Sri Sri Ravi Shankar, the founder of the Art of Living Foundation and also the alleged cause of the sarvanash of the Yamuna floodplains, was asked a bunch of awkward questions by students at JNU yesterday, and his responses were a bit of an intriguing hit-and-miss.
When asked by a student how he should deal with his family ill-treating him because he was gay, Sri Sri replied, “You treat yourself better, doesn’t matter how others treat you. You don’t think you are sick or something’s wrong with you. If you stand up, nobody can insult you… But if you feel weak and meek, and if you feel bad about yourself, nobody can make you feel better.” It gets a little murkier as he explicates, “This is your tendency now. Just acknowledge it and accept it, and know that this tendency is not a permanent thing. It may change. I’ve seen many men who were gay, later on turn into heterosexuals, and there are those who are normal — what are called straight people — end up being gay later in life.”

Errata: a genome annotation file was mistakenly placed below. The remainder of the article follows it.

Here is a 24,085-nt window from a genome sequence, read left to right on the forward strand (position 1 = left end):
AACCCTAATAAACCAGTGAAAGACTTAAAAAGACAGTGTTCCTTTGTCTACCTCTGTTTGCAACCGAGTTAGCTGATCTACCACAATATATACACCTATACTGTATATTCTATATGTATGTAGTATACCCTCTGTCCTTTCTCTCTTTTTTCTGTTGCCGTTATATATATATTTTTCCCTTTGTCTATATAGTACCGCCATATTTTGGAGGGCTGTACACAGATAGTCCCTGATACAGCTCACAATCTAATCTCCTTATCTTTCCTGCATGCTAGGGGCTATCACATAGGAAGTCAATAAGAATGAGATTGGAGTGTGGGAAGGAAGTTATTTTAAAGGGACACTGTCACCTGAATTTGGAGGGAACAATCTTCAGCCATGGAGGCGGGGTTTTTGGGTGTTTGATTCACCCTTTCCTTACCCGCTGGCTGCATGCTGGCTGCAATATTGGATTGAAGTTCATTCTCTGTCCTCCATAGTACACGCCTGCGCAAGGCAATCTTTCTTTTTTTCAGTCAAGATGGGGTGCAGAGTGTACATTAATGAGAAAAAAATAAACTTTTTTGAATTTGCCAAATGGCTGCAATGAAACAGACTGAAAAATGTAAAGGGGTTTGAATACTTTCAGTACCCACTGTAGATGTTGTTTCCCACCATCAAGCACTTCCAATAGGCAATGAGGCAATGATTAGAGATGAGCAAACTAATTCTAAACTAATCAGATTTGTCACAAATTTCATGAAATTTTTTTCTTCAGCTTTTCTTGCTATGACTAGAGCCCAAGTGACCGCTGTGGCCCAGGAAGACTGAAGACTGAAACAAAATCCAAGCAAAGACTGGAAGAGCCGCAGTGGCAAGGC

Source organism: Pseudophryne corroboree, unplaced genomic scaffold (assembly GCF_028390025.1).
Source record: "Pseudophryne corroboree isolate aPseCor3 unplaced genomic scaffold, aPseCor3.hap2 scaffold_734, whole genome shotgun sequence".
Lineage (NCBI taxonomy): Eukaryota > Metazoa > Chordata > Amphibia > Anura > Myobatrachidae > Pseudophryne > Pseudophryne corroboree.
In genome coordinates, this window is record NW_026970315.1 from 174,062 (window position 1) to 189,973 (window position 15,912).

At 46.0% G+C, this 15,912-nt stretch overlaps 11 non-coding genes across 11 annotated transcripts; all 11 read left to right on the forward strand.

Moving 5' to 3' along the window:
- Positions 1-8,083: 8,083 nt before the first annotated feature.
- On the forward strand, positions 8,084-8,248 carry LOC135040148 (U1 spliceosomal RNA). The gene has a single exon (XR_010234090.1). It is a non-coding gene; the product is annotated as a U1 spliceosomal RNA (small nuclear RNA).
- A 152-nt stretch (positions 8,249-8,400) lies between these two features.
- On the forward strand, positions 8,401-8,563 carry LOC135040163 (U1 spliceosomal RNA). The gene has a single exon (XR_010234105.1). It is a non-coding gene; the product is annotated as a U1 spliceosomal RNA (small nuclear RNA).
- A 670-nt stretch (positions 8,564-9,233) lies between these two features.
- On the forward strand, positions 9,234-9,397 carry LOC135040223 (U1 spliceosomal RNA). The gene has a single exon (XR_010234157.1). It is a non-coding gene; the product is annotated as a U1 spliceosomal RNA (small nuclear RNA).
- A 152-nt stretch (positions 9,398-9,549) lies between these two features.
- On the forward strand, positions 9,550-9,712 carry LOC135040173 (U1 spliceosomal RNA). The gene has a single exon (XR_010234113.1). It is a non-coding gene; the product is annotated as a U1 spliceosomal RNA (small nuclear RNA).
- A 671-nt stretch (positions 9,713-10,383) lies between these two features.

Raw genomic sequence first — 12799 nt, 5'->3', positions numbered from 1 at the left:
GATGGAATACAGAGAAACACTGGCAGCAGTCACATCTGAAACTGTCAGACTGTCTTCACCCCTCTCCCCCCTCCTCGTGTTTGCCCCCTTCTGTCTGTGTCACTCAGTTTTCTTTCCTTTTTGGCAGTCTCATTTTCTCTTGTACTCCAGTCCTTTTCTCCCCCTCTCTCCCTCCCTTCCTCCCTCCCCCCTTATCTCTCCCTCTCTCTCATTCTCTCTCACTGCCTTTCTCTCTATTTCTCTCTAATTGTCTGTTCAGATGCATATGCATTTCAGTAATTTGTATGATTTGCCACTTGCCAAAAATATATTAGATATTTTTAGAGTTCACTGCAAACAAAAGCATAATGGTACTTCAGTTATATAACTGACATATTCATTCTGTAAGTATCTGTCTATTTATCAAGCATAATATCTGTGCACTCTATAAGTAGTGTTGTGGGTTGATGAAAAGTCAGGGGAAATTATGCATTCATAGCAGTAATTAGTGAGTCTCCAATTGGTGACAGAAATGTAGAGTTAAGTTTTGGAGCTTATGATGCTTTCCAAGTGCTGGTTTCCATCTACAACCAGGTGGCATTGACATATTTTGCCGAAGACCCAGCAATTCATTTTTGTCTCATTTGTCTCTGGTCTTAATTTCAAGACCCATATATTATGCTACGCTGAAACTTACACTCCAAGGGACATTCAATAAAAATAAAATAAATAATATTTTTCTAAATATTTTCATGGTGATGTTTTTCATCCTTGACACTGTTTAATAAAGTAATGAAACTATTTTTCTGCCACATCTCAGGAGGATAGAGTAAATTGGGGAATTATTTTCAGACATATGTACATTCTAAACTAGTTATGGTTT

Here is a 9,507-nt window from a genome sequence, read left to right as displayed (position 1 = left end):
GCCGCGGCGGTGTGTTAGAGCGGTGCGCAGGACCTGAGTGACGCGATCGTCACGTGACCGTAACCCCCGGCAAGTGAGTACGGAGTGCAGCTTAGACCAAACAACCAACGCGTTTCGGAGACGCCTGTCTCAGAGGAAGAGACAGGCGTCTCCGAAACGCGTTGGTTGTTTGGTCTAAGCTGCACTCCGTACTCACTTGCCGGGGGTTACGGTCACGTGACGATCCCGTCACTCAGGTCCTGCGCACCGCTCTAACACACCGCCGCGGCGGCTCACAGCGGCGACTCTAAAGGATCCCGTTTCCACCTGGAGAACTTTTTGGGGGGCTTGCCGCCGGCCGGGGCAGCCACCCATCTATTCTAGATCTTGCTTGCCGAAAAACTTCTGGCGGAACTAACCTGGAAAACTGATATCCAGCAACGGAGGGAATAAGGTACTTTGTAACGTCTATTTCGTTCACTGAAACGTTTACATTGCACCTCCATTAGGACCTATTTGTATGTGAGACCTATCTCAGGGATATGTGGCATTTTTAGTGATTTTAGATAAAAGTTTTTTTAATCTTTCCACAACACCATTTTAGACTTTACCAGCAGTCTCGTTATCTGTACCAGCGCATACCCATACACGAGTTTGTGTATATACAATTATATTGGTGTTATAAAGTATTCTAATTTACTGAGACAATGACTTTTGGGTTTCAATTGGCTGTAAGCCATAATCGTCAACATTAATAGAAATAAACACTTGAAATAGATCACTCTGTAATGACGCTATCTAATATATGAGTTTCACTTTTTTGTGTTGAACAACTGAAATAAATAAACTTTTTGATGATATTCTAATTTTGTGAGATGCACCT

His terminology and idea of normalcy aren’t the best, and you definitely don’t need to comfort a gay man by telling him he might be attracted to women in the future. Still, Sri Sri’s response isn’t all bad, perhaps inadvertently: while not everyone would call a sexuality a tendency, you feel like there could be something helpful to learn from regarding sexuality in that more malleable and shifting way, instead of the rigid set of categories we restrict ourselves to now.
But when one student asked how to change the anti-national tag that JNU now had due to “some students” (bet he’s the most popular kid in his class there), it all went off the rails. Sri Sri started strong (or as strongly as you could expect from someone with his known politics) saying, “Rebelliousness is part of youthfulness. Some youths have a tendency to rebel. Just because they’re talking different, don’t think they’re anti-national. Don’t brand them.” But he trailed off on an unexpectedly malignant note saying, “Nobody can be disloyal to the nation they are in. If they are really so, they need counselling.”
Sri Sri Ravi Shankar, of course, provides counselling services himself, like his nation-wide Living Well De-Addiction Program, which rehabilitates alcoholics and smokers. This service is generally better received than his recent attempt to “bring together a multitude of cultures from across the globe” (to celebrate 35 years of the Art of Living) in a 3-day cultural extravaganza that led to what the National Green Tribunal is saying is damage to the Yamuna floodplains that will cost over Rs 42 crore, and take at least 10 years, to fix.